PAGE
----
And for those unfamiliar with WPA, it can go negative like WAR, but it’s much less stable year-to-year, so you can build up a big negative very quickly (especially in a role like closer, which is inherently tied to big swings in win probability). So this mark isn’t something Jansen can limp to, even by just being average; he’s got to remain at least competent through his age 36 or 37 season (and then either hang it up before falling apart or keep going to build up a little wiggle room).

    “Kenley Jansen is a Hall of Famer with two or three more good seasons” might sound extreme to you in the abstract, but it’s also worth keeping the more basic context in mind here as well: Jansen currently has 391 saves, eighth-most in history. There’s a strong chance that two-to-three good years moves him into third or fourth place on the all-time list. If he retires with more saves than anyone outside of Mariano Rivera or Trevor Hoffman, I imagine a lot of voters will come around to his case anyway. Of course there’s the standard disclaimers here, the role is volatile and he might also just suddenly melt down, even as soon as next year. But if he can stay solid for a few years into his late 30s, he does look a lot like a Hall of Fame closer.

    Now let’s move to someone who is deeply feeling that “closers can be volatile” truism: Craig Kimbrel. As I alluded to earlier, Kimbrel was leading Jansen in WPA as recently as one year ago, but he’s fallen down to 23.5 WPA. In fact, Kimbrel has actually been going in the wrong direction for a while now; outside of the start of 2021 (he was worth 2.8 WPA for the Cubs that season, before his disastrous trade to the White Sox), Kimbrel has actually lost 2.8 WPA from his career total dating back to the 2019 season. He’s basically just been treading water, at best.

    Granted, he is still ahead of Jansen in saves for the moment, 394 to 391. And that start of the 2021 season, aside from offsetting the rest of that stretch, was good enough that you can maybe dream of a longer-term rebound happening. But still, he’s the same age as Jansen, so all of those big caveats from Jansen’s section apply on top of the fact that Kimbrel has just been worse lately. It’s baseball, anything can happen, et cetera… but it’s hard for me to look at Kimbrel right now and not just put him a tier below Jansen, whatever that translates to in percentages.

    Of course, whatever you think Kimbrel’s chances are of making the Hall from here, they’re certainly better than the other three players in this category. At 20.5 WPA, we have David Robertson. He’s had a better last four years than Kimbrel, but that’s mostly because “one good year and three nothing-years due to injury” beats three and a half bad years. On top of that, he’s spent most of his career as a set-up man rather than a closer; in fact, his 310 career Games Finished is one of the lowest totals among relievers with over 20 WPA. In the modern game, a reliever this good not closing for so long is kind of shocking. Even if he can avoid injuries and put up a few more good years, you have to figure a lot of Hall voters will ding him anyway for those low save totals (157 and counting). On top of all of that, he’s three years older than Jansen and Kimbrel, so he’s on an even tighter schedule.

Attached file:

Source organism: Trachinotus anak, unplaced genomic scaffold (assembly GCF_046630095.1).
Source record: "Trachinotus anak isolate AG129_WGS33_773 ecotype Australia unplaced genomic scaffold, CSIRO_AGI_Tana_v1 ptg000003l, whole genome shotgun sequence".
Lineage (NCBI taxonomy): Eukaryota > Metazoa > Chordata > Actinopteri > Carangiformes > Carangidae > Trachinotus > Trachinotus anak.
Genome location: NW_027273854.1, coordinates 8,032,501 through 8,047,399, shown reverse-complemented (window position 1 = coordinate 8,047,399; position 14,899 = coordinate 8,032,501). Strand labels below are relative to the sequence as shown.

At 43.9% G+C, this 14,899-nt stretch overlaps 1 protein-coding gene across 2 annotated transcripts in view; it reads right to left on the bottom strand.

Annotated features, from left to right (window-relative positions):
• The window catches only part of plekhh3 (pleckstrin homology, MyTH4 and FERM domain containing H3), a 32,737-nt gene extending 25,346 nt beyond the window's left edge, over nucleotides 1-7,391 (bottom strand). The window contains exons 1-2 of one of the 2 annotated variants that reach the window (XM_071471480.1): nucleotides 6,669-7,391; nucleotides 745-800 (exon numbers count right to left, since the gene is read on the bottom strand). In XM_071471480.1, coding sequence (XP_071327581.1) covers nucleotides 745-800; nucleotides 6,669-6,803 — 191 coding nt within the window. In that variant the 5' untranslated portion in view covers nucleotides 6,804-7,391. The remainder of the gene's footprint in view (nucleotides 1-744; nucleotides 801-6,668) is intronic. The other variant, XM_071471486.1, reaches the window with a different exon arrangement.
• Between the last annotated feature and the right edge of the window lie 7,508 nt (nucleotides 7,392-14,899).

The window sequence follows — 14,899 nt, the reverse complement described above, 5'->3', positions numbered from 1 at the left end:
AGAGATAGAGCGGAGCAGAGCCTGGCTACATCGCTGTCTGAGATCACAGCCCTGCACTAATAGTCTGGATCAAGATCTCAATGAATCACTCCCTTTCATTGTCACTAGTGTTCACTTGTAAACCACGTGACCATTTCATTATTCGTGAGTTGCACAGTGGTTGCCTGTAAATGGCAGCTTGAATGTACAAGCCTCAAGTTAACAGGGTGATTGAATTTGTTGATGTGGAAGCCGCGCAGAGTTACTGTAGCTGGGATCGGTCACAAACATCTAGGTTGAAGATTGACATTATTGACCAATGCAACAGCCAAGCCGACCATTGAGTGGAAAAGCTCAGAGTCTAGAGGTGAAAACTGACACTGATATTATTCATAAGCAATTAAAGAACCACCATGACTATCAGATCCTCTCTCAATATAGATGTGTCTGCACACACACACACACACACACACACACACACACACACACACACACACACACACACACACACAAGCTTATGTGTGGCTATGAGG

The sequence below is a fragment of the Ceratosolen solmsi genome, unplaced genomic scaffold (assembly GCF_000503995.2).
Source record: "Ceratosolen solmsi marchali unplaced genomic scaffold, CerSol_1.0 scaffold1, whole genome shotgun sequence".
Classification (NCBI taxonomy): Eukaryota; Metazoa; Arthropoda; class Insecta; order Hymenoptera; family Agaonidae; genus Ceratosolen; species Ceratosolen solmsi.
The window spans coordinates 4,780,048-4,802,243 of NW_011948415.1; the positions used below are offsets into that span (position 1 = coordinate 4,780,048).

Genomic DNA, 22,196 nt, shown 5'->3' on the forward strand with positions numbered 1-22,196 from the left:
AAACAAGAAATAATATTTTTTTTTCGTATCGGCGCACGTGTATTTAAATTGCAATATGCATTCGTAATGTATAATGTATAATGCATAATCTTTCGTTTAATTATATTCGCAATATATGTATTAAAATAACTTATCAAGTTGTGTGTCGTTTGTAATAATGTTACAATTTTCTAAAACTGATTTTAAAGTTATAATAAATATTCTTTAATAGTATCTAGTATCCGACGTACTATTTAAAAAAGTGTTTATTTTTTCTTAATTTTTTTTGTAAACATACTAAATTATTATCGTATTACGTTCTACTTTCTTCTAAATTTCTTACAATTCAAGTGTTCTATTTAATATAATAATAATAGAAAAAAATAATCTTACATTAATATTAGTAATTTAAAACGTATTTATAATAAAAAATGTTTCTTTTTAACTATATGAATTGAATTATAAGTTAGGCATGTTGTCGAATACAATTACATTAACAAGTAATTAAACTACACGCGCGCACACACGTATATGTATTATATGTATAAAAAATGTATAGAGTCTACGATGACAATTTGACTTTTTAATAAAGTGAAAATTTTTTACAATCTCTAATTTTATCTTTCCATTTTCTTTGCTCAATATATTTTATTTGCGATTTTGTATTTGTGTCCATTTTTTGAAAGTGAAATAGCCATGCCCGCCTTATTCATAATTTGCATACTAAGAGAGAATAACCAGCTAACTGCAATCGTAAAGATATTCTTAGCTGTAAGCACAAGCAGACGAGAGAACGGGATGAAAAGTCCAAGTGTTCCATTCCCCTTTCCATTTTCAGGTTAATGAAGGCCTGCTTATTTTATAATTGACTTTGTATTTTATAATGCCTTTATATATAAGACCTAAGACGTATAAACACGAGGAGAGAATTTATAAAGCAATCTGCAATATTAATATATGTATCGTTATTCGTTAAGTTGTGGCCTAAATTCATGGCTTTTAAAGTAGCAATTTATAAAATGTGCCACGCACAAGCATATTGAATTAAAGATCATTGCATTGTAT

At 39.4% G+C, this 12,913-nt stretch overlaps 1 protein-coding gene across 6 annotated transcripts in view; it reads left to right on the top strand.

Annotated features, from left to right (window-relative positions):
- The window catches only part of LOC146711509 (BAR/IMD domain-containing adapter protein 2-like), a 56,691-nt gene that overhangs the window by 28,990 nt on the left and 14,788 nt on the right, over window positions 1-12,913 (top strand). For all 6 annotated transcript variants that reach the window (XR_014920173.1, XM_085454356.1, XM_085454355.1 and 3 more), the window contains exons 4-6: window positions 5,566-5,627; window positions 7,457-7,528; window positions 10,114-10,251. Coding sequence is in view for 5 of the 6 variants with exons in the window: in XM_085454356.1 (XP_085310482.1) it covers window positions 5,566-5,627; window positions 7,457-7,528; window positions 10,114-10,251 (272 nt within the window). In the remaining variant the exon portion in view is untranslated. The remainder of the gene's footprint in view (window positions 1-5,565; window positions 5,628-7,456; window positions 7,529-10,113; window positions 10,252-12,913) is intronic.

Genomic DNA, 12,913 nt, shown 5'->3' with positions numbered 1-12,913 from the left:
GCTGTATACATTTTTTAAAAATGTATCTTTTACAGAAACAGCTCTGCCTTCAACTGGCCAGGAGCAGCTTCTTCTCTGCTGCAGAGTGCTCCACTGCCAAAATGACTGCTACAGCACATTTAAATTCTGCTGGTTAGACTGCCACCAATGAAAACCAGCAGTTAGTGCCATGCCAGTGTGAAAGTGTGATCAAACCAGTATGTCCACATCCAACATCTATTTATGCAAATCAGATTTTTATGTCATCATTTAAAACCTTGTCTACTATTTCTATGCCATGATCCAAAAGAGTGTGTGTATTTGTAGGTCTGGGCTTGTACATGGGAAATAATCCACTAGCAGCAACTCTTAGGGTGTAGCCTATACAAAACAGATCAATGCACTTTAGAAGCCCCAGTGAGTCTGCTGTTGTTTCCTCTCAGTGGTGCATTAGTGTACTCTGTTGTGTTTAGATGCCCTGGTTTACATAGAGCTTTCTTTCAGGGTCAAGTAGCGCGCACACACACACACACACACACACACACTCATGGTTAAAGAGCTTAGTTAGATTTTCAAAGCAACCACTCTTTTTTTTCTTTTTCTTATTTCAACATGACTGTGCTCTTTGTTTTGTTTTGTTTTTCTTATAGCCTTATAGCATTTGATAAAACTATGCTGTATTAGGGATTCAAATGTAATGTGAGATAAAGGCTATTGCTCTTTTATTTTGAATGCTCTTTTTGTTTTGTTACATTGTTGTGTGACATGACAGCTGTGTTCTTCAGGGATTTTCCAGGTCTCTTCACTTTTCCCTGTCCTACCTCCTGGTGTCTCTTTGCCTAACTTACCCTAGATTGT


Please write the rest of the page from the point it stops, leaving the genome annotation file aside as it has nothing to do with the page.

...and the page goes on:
After that, at just under 20 WPA, we have Aroldis Chapman (19.7) and Mark Melancon (19.4). Chapman is the same age as Jansen and Kimbrel, and while he was just a step behind them for a while, he had his own issues last season that he’ll have to rebound from if he wants to build a Hall case. But again, at least it’s just one bad year and not four straight rough seasons. Again, his odds probably aren’t great, but they definitely aren’t zero yet. I certainly think he has better odds than Melancon, who is Robertson’s age, did even worse in 2022, and over 50 saves behind Chapman on the leaderboard (315 to 262).

    The Young Stars

    Age 25: 5.2 WPA Median; 15.00% of all players at this mark elected
    Age 26: 8.0 WPA Median; 23.08% of all players at this mark elected
    Age 27: 11.5 WPA Median; 33.33% of all players at this mark elected
    Age 28: 12.7 WPA Median; 27.27% of all players at this mark elected
    Age 29: 13.6 WPA Median; 33.33% of all players at this mark elected
    Age 30: 17.2 WPA Median; 50.00% of all players at this mark elected

    Part of the reason that we’re skipping ahead here is that I feel like it’s easier to imagine younger pitchers stringing together a few peak seasons, something every pitcher from here on out will need since they’re all less than halfway to the goal. But it also helps that the sixth- and seventh-best pitchers by career WPA fall into this age group.

    Of course, both of those pitchers have their own issues, so there’s even still a ton of uncertainty here! First up is Josh Hader, at 13.9 Win Probability Added. Hader did not have a great start to 2022 in Milwaukee, got even worse following his trade to San Diego, but then seemed to return to form in the playoffs. If he can build off of that this year, his age-29 season, then he’s a lock to make it to the halfway point before this season’s end. On a side note, he only has 132 saves, which is actually a lot less than I expected? If he plays long enough to reach 30 WPA, I imagine that issue takes care of itself though.